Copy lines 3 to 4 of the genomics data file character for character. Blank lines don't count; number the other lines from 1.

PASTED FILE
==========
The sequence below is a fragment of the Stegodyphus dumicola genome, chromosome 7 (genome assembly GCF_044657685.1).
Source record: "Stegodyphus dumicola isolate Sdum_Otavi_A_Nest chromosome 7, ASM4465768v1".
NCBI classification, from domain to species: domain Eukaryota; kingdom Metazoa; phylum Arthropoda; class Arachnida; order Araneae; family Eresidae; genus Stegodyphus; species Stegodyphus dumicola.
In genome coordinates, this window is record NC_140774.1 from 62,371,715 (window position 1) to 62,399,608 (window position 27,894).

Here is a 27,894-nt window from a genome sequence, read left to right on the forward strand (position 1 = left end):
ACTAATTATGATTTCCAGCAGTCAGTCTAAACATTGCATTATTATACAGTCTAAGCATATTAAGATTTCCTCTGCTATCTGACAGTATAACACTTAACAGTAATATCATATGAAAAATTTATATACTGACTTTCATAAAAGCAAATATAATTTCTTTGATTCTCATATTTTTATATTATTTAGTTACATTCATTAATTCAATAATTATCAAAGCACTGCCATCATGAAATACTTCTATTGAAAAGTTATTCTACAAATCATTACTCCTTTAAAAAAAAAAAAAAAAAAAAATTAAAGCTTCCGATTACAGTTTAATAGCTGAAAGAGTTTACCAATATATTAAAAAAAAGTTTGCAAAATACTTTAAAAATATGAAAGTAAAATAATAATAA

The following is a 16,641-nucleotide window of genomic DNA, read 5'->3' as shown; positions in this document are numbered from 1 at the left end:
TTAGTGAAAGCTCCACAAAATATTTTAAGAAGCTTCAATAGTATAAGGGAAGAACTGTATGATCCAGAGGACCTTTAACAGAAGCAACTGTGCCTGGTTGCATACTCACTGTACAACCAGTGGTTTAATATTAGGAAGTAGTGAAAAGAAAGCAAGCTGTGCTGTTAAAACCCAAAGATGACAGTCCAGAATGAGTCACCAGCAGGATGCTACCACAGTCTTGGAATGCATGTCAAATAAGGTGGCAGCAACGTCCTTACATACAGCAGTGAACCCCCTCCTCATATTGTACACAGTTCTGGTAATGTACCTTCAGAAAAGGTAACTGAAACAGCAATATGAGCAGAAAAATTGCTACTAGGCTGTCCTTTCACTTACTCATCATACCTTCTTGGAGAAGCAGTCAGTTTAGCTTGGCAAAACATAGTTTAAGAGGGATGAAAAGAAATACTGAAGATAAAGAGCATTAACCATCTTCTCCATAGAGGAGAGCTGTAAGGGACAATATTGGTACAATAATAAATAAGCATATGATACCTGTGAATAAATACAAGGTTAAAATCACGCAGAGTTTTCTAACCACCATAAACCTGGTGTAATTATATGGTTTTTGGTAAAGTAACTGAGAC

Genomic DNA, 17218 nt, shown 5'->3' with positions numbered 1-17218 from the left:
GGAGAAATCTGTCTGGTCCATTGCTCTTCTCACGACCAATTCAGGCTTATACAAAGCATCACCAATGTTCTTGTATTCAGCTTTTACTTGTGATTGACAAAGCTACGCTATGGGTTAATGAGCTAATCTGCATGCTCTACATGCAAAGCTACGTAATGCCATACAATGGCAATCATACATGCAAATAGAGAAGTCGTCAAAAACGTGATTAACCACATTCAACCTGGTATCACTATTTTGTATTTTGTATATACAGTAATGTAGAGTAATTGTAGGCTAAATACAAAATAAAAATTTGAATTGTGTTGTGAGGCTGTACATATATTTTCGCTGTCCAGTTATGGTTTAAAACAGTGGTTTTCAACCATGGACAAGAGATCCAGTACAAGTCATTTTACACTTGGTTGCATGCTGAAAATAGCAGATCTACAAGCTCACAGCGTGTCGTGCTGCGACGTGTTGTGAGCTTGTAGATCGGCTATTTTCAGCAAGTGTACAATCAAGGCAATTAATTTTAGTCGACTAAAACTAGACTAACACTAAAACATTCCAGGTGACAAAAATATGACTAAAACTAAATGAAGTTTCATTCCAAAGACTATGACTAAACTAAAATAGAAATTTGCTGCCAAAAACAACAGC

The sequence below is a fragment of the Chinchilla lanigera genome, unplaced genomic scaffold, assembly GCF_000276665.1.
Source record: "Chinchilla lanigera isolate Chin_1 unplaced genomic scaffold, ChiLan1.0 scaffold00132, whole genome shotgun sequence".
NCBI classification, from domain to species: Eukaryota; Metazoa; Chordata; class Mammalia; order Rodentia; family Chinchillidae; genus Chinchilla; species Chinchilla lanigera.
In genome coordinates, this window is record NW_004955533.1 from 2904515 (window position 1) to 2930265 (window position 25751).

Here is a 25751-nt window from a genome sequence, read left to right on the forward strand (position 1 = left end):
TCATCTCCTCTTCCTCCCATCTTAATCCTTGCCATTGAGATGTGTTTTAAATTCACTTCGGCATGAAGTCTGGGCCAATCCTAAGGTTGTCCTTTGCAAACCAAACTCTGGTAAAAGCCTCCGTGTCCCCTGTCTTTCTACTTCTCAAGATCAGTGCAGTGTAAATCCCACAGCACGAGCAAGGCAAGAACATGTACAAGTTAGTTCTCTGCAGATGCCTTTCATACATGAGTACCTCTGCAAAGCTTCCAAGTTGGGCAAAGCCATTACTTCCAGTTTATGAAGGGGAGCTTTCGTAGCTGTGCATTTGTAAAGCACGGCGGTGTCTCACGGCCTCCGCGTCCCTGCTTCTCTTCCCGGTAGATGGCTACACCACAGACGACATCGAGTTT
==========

NCBI classification, from domain to species: domain Eukaryota; kingdom Metazoa; phylum Arthropoda; class Arachnida; order Araneae; family Eresidae; genus Stegodyphus; species Stegodyphus dumicola.
In genome coordinates, this window is record NC_140774.1 from 62,371,715 (window position 1) to 62,399,608 (window position 27,894).